Great Local Lighting, And A Little Broadway History
I attended a local amateur dance concert in Rockland County, New York, and was impressed by the lighting. The quality of the lighting in smaller productions is often pretty uneven but in this one it was excellent and deserves a little recognition for a number of reasons.
This production was lit by Allan Seward who is a pro who lights many productions and events in the NY and NJ area.
The stage was nicely lit, bright and even with no dark spots, but what I noticed most was the lighting of the cyc. First, it was tightly stretched with no wrinkles. That’s not easy and is often overlooked in smaller productions. Second, the lighting of the cyc was completely even from top to bottom and from right to left. Most cyc lighting falls off severely on the bottom where the throw is the longest (no ground row was used here) and where the bounce of the stage light tends to wash it out. The cyc in this production was as well lit as would be seen an a New York dance venue like the Joyce Theatre.
My first thought when I saw the cyc lighting was that it was being done with LED fixtures like Color Kinetics ColorBlaze or one of the many copies of that fixture like the Chroma-Q Color Force or one of the imports like Elation. I was curious enough to contact Allan and ask how he did it. My guess was way off! Allan lit this cyc with a very traditional setup of Altman Sky Cycs (1K T-3 fixtures) with gel (R120 Red Frost, R121 Blue frost, and R22+R119 Deep Amber and diffusion).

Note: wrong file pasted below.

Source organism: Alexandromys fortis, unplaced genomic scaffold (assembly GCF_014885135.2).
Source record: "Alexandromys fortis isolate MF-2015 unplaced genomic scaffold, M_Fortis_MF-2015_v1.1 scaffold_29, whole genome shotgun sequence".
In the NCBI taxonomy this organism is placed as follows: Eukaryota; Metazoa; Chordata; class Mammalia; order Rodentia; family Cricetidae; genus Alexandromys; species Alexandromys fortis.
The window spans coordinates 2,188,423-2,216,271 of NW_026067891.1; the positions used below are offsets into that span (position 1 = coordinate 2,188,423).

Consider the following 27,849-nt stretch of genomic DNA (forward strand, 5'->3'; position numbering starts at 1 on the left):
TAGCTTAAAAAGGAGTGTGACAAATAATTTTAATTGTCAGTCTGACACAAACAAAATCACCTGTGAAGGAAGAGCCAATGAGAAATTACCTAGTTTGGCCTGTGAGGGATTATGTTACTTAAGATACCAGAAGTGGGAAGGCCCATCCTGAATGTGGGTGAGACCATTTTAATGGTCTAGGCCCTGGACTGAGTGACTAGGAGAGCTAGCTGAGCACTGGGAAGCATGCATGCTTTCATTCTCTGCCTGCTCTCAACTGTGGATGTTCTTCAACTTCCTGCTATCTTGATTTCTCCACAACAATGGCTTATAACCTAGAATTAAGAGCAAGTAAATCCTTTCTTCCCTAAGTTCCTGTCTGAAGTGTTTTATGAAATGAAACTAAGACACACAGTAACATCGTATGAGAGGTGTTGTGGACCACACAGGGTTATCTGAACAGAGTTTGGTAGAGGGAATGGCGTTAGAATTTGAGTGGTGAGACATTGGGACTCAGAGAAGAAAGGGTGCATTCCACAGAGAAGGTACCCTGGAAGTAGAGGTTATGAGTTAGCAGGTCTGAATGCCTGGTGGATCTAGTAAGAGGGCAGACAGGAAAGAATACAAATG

This reminded me of another period of great change in theatre lighting in the mid to late 1970s when lighting control on Broadway was changing from “piano boards” (resistance dimmers) to computerized memory consoles. When lighting people attended shows as audience members they tried to guess whether the show was running on piano boards or computer boards. I remember seeing a production of Shenandoah on Broadway (lighting by Tom Skelton) that had an incredibly beautiful sunset cue on the cyc, and thinking “There is no way that was done on piano boards.” I was wrong of course. It wasn’t done by pushing a button on a computer to exactly reproduce the cues every show. It was done with three experienced electricians running six piano boards pulling levers and using their hips, elbows, and knees to produce great lighting eight shows a week. The piano board era ended soon after and within a few years they vanished like dinosaurs.